• A good ally recognizes his/her advantages in life. Asserting that you are not privileged is one sure way to inflict emotional harm to others who are more marginalized.  A protecting friend will avoid erasing the experiences of those who have been disenfranchised by leveling socio-economic differences, or denying advantages of access to cultural capital (language including Arabic) or support from social and ethnic networks.
  • A good ally recognizes power inequalities and privileges in his/her interactions and seeks to mitigate their effects. Privilege and power inequalities distorts our ability to empathize with those we see as less powerful, and this is especially the case when there is a clash of interests in a situation. Anti-racism work requires constant self evaluation. In our efforts to help others who are more marginalized, we have to guard ourselves against arrogance and self-righteousness. Good allies are careful to not put into place the same power dynamics of the institutions we criticize.
  • A good ally will not put an undue burden upon more marginalized members of their community. This means that they do not expect more marginalized groups to do the heavy lifting in tackling anti-racism. Being a good ally requires paying attention to whether marginalized groups are bending over backwards to accommodate fears of offending an influential ally.
  • A good ally recognizes when they are getting a seat at the table just for the sake of their identity alone. Lip service is not enough for good allies. Like everyone else who struggle against racism, allies need to get in the kitchen, help with meal prep, clear the table, and wash the dishes. Allies have to remember that they are not special guests, rather that we are all in the same house.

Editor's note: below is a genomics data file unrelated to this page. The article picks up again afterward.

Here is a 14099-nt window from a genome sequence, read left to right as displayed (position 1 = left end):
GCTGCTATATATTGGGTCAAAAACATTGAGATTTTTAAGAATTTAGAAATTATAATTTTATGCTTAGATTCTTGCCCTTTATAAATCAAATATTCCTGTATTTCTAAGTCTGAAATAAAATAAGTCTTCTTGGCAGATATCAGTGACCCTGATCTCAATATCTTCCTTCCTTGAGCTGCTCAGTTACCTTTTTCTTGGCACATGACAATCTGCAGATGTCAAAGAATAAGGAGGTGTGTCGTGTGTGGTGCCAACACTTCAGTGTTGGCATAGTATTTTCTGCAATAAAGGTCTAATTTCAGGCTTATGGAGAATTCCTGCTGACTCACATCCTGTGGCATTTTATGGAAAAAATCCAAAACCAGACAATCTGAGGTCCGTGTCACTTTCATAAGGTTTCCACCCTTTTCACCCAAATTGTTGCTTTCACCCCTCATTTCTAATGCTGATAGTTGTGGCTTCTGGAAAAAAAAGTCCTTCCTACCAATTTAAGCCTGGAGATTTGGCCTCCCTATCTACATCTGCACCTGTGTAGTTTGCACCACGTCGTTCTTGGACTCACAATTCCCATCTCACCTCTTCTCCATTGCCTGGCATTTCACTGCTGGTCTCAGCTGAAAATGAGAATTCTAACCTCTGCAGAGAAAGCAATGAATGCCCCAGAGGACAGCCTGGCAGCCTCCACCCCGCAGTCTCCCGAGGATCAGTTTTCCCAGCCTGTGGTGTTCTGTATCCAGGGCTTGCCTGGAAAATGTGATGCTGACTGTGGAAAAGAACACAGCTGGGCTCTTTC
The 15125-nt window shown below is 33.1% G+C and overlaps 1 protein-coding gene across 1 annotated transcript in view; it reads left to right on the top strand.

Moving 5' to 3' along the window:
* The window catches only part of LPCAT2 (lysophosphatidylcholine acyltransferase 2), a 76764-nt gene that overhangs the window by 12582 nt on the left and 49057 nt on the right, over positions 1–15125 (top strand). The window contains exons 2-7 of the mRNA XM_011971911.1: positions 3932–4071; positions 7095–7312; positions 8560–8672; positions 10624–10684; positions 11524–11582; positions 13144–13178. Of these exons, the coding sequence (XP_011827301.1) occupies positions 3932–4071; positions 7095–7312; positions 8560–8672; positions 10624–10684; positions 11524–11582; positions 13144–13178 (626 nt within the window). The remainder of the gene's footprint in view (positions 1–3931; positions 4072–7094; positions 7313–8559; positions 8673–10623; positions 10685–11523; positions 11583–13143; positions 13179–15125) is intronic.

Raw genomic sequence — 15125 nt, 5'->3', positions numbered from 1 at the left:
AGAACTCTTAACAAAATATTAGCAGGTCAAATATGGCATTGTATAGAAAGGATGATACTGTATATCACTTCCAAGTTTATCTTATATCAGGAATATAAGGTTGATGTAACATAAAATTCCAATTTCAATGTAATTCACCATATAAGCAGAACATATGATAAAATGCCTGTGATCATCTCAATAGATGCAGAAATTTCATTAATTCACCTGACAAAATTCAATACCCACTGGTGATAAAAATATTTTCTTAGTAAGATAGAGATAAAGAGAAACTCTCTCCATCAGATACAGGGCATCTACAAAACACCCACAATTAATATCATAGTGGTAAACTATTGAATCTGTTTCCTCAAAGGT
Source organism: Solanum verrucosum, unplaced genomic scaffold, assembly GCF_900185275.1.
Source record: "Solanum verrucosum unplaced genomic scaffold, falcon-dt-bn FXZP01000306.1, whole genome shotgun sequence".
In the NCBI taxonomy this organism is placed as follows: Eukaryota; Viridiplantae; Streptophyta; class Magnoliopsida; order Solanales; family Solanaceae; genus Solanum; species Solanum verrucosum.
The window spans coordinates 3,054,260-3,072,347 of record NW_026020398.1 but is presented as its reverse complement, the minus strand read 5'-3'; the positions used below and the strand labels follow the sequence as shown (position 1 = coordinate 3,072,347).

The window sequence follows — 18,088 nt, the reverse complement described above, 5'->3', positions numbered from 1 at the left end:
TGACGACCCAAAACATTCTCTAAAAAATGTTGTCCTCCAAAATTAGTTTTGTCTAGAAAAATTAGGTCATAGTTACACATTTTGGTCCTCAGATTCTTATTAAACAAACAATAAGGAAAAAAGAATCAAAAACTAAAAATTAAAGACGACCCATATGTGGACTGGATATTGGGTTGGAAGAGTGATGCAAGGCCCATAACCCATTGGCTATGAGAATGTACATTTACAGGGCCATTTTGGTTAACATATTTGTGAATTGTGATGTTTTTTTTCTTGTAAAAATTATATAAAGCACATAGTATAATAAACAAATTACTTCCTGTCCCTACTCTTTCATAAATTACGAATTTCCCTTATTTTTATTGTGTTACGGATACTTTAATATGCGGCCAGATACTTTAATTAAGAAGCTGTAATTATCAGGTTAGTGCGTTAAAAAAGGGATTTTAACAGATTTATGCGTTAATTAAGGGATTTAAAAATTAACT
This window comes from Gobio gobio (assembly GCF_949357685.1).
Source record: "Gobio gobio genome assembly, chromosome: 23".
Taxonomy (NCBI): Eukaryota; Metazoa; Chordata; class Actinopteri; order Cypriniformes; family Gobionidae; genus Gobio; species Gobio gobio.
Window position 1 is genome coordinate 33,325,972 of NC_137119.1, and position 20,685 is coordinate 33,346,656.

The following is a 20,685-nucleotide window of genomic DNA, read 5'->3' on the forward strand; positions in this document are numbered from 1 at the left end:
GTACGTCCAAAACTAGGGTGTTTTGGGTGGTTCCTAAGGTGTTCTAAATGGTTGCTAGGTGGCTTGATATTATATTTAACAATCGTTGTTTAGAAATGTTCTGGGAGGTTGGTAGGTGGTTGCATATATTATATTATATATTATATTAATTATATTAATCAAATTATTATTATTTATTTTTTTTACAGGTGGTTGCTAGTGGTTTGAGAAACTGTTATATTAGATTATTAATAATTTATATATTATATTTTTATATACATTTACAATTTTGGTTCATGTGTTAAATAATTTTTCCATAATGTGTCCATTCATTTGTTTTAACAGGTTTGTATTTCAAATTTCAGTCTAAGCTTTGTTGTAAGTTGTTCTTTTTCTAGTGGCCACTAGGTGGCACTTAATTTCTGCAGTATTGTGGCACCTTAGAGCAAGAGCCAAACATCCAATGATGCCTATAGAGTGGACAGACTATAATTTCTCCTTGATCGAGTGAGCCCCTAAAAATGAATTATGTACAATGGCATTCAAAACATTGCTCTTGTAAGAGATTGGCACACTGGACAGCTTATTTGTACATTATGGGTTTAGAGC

• A good ally listens and changes his/her behavior in order to not inflict harm. When a less privileged member of your community makes an observation about your behavior you may respond emotionally or intellectually. At the core of our angry reactions is ego or If someone from a more marginalize group within the Muslim community says you are acting privilege chances are that you are.

Sincerity in allyship entails a lot of self evaluation, stumbling, and finding new approaches. As Muslims doing this anti-racism work, we must be careful to check our intentions and to not do this work in order to inflate our own self importance. We must be open to be humbled, ask for forgiveness, and give it readily. We must speak truth and be honest with ourselves. Anti-racism work is about putting knowledge into practice and transforming our lives so that we can reshape our world. So with that in mind, let us blend the wisdom of both Western social justice and anti-racism work and Islamic traditions so that our faith can be a positive force for change in our communities.


Sources:

  1. 10 tips for Being a Good Ally: http://www.reyes-chow.com/2014/01/10-tips-a-good-ally/
  2. Mia McKenzi 8 Ways to not be am ‘ally’: http://www.blackgirldangerous.org/2013/06/20136178-ways-not-to-be-an-ally/
  3. Study: More Privilege Means Less Empathy: http://bigthink.com/Mind-Matters/study-more-privilege-means-less-empathy